Socially sustainable development:
the social dimensions of sustainable
development are currently mostly underestimated. The persistence of
poverty and social exclusion during growth, the increase in inequality
and vulnerability everywhere, brings back this issue on the scene. The
idea of вЂњsocially sustainable developmentвЂќ aims at combining poverty
reduction with the issue of monitoring inequality in order to generate a
long-term development that cannot be jeopardised by social motives.
Therefore, a proposed definition for вЂњsocially sustainable developmentвЂќ
may be вЂњa development which implies that public policies вЂ“ geared
towards economic, social and ecological issues вЂ“ do not generate social
dysfunctionings (exclusion, poverty, conflicts) in such a way that they
jeopardise the capacity of current and future generations to improve
their well-beingвЂќ. Papers that address those issues are welcome.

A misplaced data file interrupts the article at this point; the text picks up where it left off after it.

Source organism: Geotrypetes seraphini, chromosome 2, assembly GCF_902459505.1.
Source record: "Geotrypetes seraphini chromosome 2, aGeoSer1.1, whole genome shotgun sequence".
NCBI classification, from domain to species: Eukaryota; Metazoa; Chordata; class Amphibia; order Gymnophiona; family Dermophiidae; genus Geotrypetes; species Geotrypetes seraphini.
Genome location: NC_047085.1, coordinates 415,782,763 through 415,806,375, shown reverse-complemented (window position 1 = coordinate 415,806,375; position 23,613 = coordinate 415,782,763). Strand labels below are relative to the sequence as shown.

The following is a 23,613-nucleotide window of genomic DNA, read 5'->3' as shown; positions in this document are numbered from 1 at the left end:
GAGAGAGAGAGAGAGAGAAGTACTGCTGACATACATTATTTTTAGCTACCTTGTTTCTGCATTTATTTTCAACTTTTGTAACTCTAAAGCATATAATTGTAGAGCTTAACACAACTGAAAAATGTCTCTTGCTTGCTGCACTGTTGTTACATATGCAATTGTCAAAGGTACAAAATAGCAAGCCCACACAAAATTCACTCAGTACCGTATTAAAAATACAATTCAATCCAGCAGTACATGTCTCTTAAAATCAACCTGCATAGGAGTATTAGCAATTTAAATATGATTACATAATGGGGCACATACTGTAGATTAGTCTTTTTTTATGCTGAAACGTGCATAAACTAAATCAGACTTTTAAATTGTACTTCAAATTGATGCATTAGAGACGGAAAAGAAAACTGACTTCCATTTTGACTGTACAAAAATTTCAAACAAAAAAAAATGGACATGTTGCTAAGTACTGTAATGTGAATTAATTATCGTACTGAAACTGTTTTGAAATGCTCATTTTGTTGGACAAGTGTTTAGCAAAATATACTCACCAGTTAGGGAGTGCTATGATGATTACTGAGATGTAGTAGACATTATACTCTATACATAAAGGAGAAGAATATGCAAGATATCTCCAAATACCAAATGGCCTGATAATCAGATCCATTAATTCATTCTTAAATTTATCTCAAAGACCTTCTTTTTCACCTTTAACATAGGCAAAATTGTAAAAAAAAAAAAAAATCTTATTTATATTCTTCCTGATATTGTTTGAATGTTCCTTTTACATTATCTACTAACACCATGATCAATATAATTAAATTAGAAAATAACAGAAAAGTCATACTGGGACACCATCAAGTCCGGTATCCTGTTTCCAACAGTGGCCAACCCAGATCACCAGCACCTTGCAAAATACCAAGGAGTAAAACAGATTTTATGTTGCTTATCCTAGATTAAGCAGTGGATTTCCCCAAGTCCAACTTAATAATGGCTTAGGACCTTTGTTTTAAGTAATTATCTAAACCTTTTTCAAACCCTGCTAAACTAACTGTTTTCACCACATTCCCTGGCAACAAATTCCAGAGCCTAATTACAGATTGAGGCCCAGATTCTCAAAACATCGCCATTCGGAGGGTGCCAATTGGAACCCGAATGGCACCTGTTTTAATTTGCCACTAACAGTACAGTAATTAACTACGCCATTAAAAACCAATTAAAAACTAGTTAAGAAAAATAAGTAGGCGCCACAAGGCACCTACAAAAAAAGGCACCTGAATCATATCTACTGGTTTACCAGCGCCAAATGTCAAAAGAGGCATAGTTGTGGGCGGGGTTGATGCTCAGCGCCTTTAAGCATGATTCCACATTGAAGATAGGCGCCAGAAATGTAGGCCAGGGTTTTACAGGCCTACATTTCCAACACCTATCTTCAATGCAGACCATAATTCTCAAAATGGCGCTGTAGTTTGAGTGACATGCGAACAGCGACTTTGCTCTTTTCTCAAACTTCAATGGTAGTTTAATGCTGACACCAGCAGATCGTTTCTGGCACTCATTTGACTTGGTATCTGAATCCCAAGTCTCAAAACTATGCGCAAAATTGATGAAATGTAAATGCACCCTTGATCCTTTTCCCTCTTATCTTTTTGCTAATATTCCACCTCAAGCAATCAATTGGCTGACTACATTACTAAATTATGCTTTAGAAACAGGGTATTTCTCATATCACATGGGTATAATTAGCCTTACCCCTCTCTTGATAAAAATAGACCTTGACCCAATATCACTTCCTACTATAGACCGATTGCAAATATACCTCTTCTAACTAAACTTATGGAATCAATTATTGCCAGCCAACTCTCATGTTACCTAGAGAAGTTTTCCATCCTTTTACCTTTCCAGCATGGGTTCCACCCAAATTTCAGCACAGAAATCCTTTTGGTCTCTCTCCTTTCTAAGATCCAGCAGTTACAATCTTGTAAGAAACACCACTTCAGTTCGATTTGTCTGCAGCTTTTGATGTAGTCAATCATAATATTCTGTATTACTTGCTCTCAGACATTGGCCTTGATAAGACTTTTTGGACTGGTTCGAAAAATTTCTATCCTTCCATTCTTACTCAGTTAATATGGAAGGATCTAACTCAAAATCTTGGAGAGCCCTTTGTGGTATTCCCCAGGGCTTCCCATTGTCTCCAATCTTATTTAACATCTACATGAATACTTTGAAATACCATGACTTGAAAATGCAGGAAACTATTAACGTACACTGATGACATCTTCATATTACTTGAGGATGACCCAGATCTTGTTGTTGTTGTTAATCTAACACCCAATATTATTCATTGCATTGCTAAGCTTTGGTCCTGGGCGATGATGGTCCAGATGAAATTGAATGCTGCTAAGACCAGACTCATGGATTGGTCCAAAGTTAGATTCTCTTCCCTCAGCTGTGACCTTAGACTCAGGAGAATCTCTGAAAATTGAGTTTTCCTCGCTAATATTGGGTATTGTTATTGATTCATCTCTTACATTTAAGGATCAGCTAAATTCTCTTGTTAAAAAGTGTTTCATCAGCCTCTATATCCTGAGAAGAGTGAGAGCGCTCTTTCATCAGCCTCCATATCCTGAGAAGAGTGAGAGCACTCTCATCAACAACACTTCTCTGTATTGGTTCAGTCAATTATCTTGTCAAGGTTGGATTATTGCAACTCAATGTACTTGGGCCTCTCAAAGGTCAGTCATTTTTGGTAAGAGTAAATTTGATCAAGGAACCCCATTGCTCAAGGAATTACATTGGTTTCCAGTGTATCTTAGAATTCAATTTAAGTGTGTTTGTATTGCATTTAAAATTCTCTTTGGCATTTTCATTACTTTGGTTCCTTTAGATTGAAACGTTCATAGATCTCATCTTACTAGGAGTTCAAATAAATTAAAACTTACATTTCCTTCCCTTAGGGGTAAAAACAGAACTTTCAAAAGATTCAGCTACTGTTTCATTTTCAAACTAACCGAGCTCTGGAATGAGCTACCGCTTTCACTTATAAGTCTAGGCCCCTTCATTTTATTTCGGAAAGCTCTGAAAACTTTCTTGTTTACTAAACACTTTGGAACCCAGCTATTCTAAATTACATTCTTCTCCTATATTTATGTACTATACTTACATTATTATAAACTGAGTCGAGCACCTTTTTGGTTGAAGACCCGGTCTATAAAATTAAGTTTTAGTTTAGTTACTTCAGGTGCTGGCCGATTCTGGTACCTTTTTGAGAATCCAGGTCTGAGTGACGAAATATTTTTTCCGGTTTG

Poverty, the Environment and Sustainable Freedom:
the World Summit
on Sustainable Development (WSSD) clearly highlighted the critical links
between poverty and human well-being with the environment or more
specifically, ecosystems and ecosystem services. But in many ways
human functionings and capabilities are similar and complementary to
ecosystem functioning and ecosystem capabilities. Papers that explore
the links between ecosystems and capabilities and how this knowledge
will go towards poverty reduction and increase human well-being ae
Capability approach from a dynamic perspective:
evolving characteristics of human beings. We can consider them to be
static for evaluative purposes, but the fact remains that they are
dynamic and develop according to past and future outcomes.
Sustainable development is also about dynamics: about preserving the
past in face of what might happen in the future. We cannot discuss intragenerational
and inter-generational inequalities without a framework
and tools specially tailored to handle the temporal complex interactions
that emerge from them. Papers on other capability issues, related to